Is a pet-friendly office the purr-fect way to engage employees?

Register now

While you can’t teach an old dog new tricks, that old dog can be a key strategy for employers looking to increase productivity and reduce absenteeism in the workplace.

Workplace perks like free snacks, flexible working hours and on-site amenities are designed to attract top talent, but many companies miss a huge opportunity by creating a pet-friendly workplace, experts say.

Pets have the ability to lift moods, improve happiness and reduce stress, Marcie Whichard
vice president, industry and public affairs, at Petco said this week at the World Congress National Employee Well-Being Conference in Alexandria, Va. “At Petco we see it as a competitive advantage, especially with the millennial generation.”

In fact, the Society for Human Resource Management’s annual report points to a slight increase over the years of employers allowing pets to come to work. In 2017, 8% of employers say pets are welcome.

Further, last year’s Banfield Pet Hospital survey of more than 12,000 employees and HR managers found that seven in 10 said that pets in the workplace had a positive impact on office dynamics.

“It’s a tremendous engagement starter,” Whichard said. “It becomes more of a social environment and allows people to see another side of the employee that they wouldn’t normally see.”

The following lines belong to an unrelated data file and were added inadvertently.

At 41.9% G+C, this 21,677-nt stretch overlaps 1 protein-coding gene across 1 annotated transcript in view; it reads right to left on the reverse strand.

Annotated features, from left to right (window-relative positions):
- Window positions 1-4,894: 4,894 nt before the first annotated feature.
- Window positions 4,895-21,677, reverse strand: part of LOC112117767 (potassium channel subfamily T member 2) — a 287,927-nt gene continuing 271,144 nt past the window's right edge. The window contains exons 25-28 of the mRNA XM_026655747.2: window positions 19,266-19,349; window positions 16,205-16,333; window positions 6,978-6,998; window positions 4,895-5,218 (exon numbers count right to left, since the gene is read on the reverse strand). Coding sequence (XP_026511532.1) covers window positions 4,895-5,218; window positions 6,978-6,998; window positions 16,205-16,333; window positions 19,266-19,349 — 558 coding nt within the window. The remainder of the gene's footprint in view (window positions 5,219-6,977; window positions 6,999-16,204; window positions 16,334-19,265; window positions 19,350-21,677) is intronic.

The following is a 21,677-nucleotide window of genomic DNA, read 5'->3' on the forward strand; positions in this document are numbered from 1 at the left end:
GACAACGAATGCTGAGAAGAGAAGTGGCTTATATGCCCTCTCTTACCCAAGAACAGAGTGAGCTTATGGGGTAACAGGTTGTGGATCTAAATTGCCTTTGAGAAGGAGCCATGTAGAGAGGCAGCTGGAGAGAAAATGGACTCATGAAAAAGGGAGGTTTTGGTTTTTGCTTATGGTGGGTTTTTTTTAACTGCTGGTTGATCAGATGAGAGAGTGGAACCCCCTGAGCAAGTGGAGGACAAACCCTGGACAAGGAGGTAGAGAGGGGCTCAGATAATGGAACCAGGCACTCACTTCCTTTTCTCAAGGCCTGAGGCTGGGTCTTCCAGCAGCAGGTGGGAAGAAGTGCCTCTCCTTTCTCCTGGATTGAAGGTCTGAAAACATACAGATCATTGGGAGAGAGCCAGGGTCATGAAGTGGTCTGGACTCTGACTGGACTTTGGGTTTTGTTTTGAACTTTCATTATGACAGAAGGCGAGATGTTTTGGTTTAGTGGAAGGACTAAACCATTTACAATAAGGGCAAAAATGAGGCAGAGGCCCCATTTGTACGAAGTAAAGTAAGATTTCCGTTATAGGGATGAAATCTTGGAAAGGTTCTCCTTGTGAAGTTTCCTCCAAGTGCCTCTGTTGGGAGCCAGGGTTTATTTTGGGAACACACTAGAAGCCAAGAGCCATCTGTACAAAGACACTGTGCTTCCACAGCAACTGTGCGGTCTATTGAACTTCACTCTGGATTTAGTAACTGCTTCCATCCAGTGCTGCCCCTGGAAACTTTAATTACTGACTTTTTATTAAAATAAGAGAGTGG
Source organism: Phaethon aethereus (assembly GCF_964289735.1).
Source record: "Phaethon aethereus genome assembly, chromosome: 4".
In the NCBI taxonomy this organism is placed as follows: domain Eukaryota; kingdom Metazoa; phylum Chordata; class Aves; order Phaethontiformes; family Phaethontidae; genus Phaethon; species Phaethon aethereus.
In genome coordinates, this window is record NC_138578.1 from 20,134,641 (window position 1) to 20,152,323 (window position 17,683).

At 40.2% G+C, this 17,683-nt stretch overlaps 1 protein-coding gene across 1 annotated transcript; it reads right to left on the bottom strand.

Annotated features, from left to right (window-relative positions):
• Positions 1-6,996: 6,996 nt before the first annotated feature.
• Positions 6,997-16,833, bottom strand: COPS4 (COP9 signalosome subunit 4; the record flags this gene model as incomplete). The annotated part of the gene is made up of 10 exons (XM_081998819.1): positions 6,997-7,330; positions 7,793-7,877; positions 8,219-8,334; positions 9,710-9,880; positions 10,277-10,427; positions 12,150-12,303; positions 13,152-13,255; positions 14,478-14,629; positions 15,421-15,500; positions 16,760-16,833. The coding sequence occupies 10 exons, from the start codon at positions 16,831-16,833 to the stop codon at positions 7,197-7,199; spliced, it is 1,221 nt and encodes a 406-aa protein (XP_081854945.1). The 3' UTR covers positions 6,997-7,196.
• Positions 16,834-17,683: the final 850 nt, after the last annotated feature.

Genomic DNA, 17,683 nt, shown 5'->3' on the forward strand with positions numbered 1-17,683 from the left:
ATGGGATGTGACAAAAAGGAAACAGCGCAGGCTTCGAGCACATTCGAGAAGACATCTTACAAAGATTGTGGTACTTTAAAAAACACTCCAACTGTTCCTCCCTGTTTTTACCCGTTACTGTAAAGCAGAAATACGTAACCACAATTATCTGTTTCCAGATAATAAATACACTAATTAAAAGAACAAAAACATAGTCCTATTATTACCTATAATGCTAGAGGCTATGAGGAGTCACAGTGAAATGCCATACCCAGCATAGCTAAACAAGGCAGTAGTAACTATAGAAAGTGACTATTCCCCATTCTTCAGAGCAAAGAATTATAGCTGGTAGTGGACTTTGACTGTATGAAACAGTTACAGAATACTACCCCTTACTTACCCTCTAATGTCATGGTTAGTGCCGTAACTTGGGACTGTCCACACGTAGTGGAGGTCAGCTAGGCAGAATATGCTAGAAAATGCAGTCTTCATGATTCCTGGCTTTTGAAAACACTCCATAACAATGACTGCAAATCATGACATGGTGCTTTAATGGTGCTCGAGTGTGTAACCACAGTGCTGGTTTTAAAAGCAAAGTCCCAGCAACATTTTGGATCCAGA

There also are several wellness opportunities when allowing pets in the office. The Centers for Disease Control and Prevention says pets help lower blood pressure and cholesterol levels. Additionally, walking pets gets employees more mobile and moving around the office.

“Pets are a prescription for your health,” added Steven Feldman, executive director at the Human Animal Bond Research Institute, a nonprofit research and education organization.

And, lucky for employers, moving from a non-pet workplace to a pet-friendly atmosphere can be easily achieved, Whichard said. Still, creating an environment for optimal productivity requires some rules.

“When you’re designing for pets in the workplace, consider pet-friendly materials,” she said. “Think of it along the lines of office child daycares.” Some things to consider include:

· Safe plant materials
· Janitorial requirements
· Pest/flea control

A modified water fountain that can be used by people and their pets and dog-park environments are things that can be easily be added to your facilities, she said.

“Just know that you don’t have to necessarily build it form the ground up,” she said. “A dog barrier/gate can be perfectly suitable.”

For reprint and licensing requests for this article, click here.
Wellness programs Pet insurance Benefit management Voluntary benefits Benefit strategies Benefit plan design